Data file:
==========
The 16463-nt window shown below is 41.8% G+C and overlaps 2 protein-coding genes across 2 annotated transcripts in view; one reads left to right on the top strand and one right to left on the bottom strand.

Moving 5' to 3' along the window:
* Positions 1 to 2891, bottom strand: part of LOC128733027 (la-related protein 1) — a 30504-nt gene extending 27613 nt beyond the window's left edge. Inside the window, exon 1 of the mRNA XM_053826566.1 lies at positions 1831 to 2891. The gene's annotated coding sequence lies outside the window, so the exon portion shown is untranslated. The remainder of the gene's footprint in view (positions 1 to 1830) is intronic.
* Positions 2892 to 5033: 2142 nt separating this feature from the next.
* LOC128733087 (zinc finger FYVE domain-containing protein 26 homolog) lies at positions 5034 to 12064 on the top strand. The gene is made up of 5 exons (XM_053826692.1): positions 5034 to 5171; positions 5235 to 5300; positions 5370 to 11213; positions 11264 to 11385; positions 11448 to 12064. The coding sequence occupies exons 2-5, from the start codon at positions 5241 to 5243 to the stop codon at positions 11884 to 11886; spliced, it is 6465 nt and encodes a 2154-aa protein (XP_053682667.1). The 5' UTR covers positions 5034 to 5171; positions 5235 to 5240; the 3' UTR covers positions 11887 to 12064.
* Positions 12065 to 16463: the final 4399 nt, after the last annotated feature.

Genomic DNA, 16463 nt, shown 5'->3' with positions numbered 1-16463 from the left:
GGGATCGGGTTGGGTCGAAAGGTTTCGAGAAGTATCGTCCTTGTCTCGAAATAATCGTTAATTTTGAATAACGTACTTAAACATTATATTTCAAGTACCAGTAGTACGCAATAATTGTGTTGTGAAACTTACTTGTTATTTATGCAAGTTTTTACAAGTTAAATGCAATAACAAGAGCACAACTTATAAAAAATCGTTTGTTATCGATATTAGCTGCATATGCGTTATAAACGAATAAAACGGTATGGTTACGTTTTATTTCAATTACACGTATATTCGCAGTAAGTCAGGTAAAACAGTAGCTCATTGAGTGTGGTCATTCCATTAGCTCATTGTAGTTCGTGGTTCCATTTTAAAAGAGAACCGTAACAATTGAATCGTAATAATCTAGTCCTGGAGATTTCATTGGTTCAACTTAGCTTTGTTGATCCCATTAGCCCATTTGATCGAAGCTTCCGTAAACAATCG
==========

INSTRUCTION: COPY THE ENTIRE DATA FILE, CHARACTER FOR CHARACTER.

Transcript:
The 16463-nt window shown below is 41.8% G+C and overlaps 2 protein-coding genes across 2 annotated transcripts in view; one reads left to right on the top strand and one right to left on the bottom strand.

Moving 5' to 3' along the window:
* Positions 1 to 2891, bottom strand: part of LOC128733027 (la-related protein 1) — a 30504-nt gene extending 27613 nt beyond the window's left edge. Inside the window, exon 1 of the mRNA XM_053826566.1 lies at positions 1831 to 2891. The gene's annotated coding sequence lies outside the window, so the exon portion shown is untranslated. The remainder of the gene's footprint in view (positions 1 to 1830) is intronic.
* Positions 2892 to 5033: 2142 nt separating this feature from the next.
* LOC128733087 (zinc finger FYVE domain-containing protein 26 homolog) lies at positions 5034 to 12064 on the top strand. The gene is made up of 5 exons (XM_053826692.1): positions 5034 to 5171; positions 5235 to 5300; positions 5370 to 11213; positions 11264 to 11385; positions 11448 to 12064. The coding sequence occupies exons 2-5, from the start codon at positions 5241 to 5243 to the stop codon at positions 11884 to 11886; spliced, it is 6465 nt and encodes a 2154-aa protein (XP_053682667.1). The 5' UTR covers positions 5034 to 5171; positions 5235 to 5240; the 3' UTR covers positions 11887 to 12064.
* Positions 12065 to 16463: the final 4399 nt, after the last annotated feature.

Genomic DNA, 16463 nt, shown 5'->3' with positions numbered 1-16463 from the left:
GGGATCGGGTTGGGTCGAAAGGTTTCGAGAAGTATCGTCCTTGTCTCGAAATAATCGTTAATTTTGAATAACGTACTTAAACATTATATTTCAAGTACCAGTAGTACGCAATAATTGTGTTGTGAAACTTACTTGTTATTTATGCAAGTTTTTACAAGTTAAATGCAATAACAAGAGCACAACTTATAAAAAATCGTTTGTTATCGATATTAGCTGCATATGCGTTATAAACGAATAAAACGGTATGGTTACGTTTTATTTCAATTACACGTATATTCGCAGTAAGTCAGGTAAAACAGTAGCTCATTGAGTGTGGTCATTCCATTAGCTCATTGTAGTTCGTGGTTCCATTTTAAAAGAGAACCGTAACAATTGAATCGTAATAATCTAGTCCTGGAGATTTCATTGGTTCAACTTAGCTTTGTTGATCCCATTAGCCCATTTGATCGAAGCTTCCGTAAACAATCG